TRAVERSE CITY — A national bank evaluation firm downgraded its rating of Northwestern Bank after the local bank posted a loss of more than $900,000 in this year's second quarter.
Other Traverse City area banks held steady in the latest bank ratings released by Florida-based Bauer Financial Inc. But Northwestern slipped to a two-star or problematic rating from Bauer, the second time in the past year it downgraded Northwestern.
Current ratings are based on second-quarter financial data reported to the Federal Deposit Insurance Corp.
Northwestern officials blamed the quarter's losses on a steep increase in nonaccuring loans -- loans in which no interest or principal payments have been made for 90 days and lenders have no collateral to cover the amount owed.
Northwestern's FDIC filings show its nonaccuring construction and land development loans totaled nearly $18.8 million, more than four times what the bank reported a year ago.
Nonaccural loans for commercial properties totaled $16.7 million, while nonaccuring loans for residential construction topped $3.6 million, according to FDIC records.
Another national rating service, BankTracker from American University and news network MSNBC, showed Northwestern Bank's "troubled assets" totaled nearly $70.6 million as of June 30, more than double the $30 million reported a year ago. Troubled assets include loans that customers can't pay off and are secured by collateral that's worth less than the loan.
Northwestern spokesman Doug Zernow said "unusual circumstances" affected the bank's second quarter number. Its $900,000-plus loss was due to the bank boosting its loan loss reserves, a step he described as a "proactive" measure to cover bad loans.
"All businesses in the banking sector and the country are dealing with the challenging economy," he said.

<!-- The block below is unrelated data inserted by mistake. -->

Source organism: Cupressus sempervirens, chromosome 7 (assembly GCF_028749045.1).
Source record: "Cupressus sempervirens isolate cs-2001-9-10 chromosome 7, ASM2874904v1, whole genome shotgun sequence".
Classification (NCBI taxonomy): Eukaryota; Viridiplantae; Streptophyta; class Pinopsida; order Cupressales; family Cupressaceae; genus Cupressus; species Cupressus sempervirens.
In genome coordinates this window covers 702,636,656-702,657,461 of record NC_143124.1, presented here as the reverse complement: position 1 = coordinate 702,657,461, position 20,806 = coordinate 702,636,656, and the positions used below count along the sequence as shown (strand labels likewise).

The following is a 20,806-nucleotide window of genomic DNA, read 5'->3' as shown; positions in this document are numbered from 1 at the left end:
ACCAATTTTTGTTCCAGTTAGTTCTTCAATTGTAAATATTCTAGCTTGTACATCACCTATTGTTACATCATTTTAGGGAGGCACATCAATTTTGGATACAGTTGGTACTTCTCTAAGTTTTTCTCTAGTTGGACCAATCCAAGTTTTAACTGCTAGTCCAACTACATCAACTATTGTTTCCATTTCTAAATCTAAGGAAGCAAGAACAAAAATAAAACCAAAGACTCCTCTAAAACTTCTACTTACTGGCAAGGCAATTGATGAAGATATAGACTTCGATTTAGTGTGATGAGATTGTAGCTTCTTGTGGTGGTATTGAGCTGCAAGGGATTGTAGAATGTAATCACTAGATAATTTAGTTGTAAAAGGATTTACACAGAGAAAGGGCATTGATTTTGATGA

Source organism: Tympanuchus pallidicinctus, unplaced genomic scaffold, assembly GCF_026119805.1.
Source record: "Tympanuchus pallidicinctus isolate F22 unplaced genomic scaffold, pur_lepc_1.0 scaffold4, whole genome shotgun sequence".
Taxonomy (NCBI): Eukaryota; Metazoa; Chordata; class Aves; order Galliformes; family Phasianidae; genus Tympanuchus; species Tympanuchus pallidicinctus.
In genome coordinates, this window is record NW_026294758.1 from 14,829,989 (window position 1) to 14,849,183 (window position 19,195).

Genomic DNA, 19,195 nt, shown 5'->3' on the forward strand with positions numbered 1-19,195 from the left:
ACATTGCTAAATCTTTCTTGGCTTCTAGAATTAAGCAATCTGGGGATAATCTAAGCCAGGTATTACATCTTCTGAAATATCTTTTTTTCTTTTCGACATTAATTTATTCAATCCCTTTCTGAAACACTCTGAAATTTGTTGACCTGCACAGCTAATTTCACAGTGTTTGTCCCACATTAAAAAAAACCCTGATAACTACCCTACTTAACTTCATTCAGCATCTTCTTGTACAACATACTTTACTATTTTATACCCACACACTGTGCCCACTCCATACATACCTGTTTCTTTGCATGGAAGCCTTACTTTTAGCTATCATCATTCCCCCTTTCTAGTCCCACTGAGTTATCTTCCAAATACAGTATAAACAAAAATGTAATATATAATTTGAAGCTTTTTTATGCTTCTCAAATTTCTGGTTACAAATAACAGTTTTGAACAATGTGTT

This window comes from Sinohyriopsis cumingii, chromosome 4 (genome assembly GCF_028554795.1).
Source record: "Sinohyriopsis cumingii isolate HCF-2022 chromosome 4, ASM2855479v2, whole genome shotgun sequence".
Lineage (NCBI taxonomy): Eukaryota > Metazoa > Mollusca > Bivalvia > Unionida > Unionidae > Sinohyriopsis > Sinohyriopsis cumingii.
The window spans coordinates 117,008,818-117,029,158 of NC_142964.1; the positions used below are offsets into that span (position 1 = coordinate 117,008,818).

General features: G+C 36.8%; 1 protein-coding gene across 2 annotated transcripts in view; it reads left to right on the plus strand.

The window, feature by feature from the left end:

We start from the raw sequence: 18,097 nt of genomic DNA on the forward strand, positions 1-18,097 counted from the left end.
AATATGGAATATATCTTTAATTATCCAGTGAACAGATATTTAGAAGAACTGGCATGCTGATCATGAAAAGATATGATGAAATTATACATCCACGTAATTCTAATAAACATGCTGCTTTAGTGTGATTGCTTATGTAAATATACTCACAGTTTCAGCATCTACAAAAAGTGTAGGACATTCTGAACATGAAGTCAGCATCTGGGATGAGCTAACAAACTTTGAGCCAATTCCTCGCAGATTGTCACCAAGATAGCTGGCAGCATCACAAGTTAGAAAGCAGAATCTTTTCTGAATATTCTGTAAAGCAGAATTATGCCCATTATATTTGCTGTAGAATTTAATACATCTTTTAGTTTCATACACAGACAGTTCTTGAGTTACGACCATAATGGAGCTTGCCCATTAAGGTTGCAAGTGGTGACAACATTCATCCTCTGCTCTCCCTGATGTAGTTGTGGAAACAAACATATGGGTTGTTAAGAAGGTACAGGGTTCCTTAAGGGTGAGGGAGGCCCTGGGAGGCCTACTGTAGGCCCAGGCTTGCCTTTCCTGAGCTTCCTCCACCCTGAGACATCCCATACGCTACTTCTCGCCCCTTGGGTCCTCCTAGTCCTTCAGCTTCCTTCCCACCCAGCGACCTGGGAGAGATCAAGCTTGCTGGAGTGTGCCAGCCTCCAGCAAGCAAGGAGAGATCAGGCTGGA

Zernow wouldn't discuss details of Northwestern's escalating loan losses.
"It really wouldn't be appropriate to talk about specific projects or customers," he said.
Federal bankruptcy records list Northwestern Bank as a major creditor to Immanuel LLC of Traverse City, developers of the stalled Bates Crossing commercial project along M-72 in Acme Township. The bank filed a claim of more than $3.7 million against Immanuel last year, and court documents show Northwestern had more than $1.3 million in unsecured collateral for the loan.
Northwestern Bank's rough quarter is not related to its involvment in the stalled Petoskey Pointe project in Emmet County, Zernow said. The bank confirmed in February that it acquired the site of a long-stalled hotel and condominium development project in downtown Petoskey, but Zernow said that deal had "nothing to do with" the bank's pending losses.
Zernow said Northwestern remains in the black for 2011, with income of $237,000 as of mid-year. He expects Northwestern's balance sheet will improve in the second half of 2011, and said its capital ratios remain well above industry standards. The bank reported $5.2 million in income last year.
"We have tremendous liquidity," he said. "Our capital ratios are not only well above what is required, they are increasing."
All other Traverse City area banks retained the same ratings from Bauer, which listed them as good or adequate, other than Traverse City State Bank, which kept a 2-star rating.
Traverse City State Bank was placed under an FDIC consent order in 2010, a year after it posted a $1.6 million loss, but bank officials said they are meeting the FDIC's directives. They also expect Bauer to improve its rating based on third-quarter performance.
"We anticipate an upgrade," bank President and CEO Connie Deneweth said. "September's results are terrific for us."
Bauer ratings show a slight improvement in Michigan's banking health over the past year. Statewide, 42.4 percent of banks earned recommended ratings from Bauer at the end of this year's second quarter, compared to 39.1 percent a year ago. Banks with Bauer's two lowest ratings were at 14.4 percent, compared to 15.9 percent last summer.
On the web at www.bauerfinancial.com.